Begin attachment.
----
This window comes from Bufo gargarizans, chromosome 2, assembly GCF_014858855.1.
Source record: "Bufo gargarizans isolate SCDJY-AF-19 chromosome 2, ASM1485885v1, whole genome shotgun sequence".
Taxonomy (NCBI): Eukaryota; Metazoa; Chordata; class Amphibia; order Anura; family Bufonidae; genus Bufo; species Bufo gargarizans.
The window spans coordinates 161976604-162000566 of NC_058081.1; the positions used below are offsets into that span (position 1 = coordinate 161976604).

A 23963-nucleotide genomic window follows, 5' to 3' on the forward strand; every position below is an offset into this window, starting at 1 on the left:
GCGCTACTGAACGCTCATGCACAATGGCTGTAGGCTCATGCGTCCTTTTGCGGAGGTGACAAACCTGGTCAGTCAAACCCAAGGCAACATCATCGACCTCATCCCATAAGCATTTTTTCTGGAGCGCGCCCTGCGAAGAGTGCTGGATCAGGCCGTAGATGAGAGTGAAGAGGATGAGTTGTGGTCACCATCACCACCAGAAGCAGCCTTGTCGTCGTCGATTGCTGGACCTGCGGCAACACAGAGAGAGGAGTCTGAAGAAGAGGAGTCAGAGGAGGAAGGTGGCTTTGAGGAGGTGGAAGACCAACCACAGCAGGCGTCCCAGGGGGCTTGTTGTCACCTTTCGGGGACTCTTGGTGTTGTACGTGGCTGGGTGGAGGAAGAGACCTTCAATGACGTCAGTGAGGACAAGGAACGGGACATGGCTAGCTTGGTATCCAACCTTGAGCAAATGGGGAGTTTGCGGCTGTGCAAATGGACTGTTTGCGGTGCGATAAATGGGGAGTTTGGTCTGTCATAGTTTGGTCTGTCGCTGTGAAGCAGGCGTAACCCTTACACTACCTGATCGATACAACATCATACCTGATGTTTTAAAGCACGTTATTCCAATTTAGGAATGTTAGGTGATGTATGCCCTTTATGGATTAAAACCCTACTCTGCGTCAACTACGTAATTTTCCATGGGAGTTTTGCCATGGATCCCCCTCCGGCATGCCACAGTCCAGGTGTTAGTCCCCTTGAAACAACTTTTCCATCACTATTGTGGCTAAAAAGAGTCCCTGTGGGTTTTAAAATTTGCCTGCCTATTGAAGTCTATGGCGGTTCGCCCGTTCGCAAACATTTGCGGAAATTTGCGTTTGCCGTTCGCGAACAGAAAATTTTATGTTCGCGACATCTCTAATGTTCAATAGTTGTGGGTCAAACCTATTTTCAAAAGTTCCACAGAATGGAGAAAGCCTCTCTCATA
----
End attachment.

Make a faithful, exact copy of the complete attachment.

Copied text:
This window comes from Bufo gargarizans, chromosome 2, assembly GCF_014858855.1.
Source record: "Bufo gargarizans isolate SCDJY-AF-19 chromosome 2, ASM1485885v1, whole genome shotgun sequence".
Taxonomy (NCBI): Eukaryota; Metazoa; Chordata; class Amphibia; order Anura; family Bufonidae; genus Bufo; species Bufo gargarizans.
The window spans coordinates 161976604-162000566 of NC_058081.1; the positions used below are offsets into that span (position 1 = coordinate 161976604).

A 23963-nucleotide genomic window follows, 5' to 3' on the forward strand; every position below is an offset into this window, starting at 1 on the left:
GCGCTACTGAACGCTCATGCACAATGGCTGTAGGCTCATGCGTCCTTTTGCGGAGGTGACAAACCTGGTCAGTCAAACCCAAGGCAACATCATCGACCTCATCCCATAAGCATTTTTTCTGGAGCGCGCCCTGCGAAGAGTGCTGGATCAGGCCGTAGATGAGAGTGAAGAGGATGAGTTGTGGTCACCATCACCACCAGAAGCAGCCTTGTCGTCGTCGATTGCTGGACCTGCGGCAACACAGAGAGAGGAGTCTGAAGAAGAGGAGTCAGAGGAGGAAGGTGGCTTTGAGGAGGTGGAAGACCAACCACAGCAGGCGTCCCAGGGGGCTTGTTGTCACCTTTCGGGGACTCTTGGTGTTGTACGTGGCTGGGTGGAGGAAGAGACCTTCAATGACGTCAGTGAGGACAAGGAACGGGACATGGCTAGCTTGGTATCCAACCTTGAGCAAATGGGGAGTTTGCGGCTGTGCAAATGGACTGTTTGCGGTGCGATAAATGGGGAGTTTGGTCTGTCATAGTTTGGTCTGTCGCTGTGAAGCAGGCGTAACCCTTACACTACCTGATCGATACAACATCATACCTGATGTTTTAAAGCACGTTATTCCAATTTAGGAATGTTAGGTGATGTATGCCCTTTATGGATTAAAACCCTACTCTGCGTCAACTACGTAATTTTCCATGGGAGTTTTGCCATGGATCCCCCTCCGGCATGCCACAGTCCAGGTGTTAGTCCCCTTGAAACAACTTTTCCATCACTATTGTGGCTAAAAAGAGTCCCTGTGGGTTTTAAAATTTGCCTGCCTATTGAAGTCTATGGCGGTTCGCCCGTTCGCAAACATTTGCGGAAATTTGCGTTTGCCGTTCGCGAACAGAAAATTTTATGTTCGCGACATCTCTAATGTTCAATAGTTGTGGGTCAAACCTATTTTCAAAAGTTCCACAGAATGGAGAAAGCCTCTCTCATA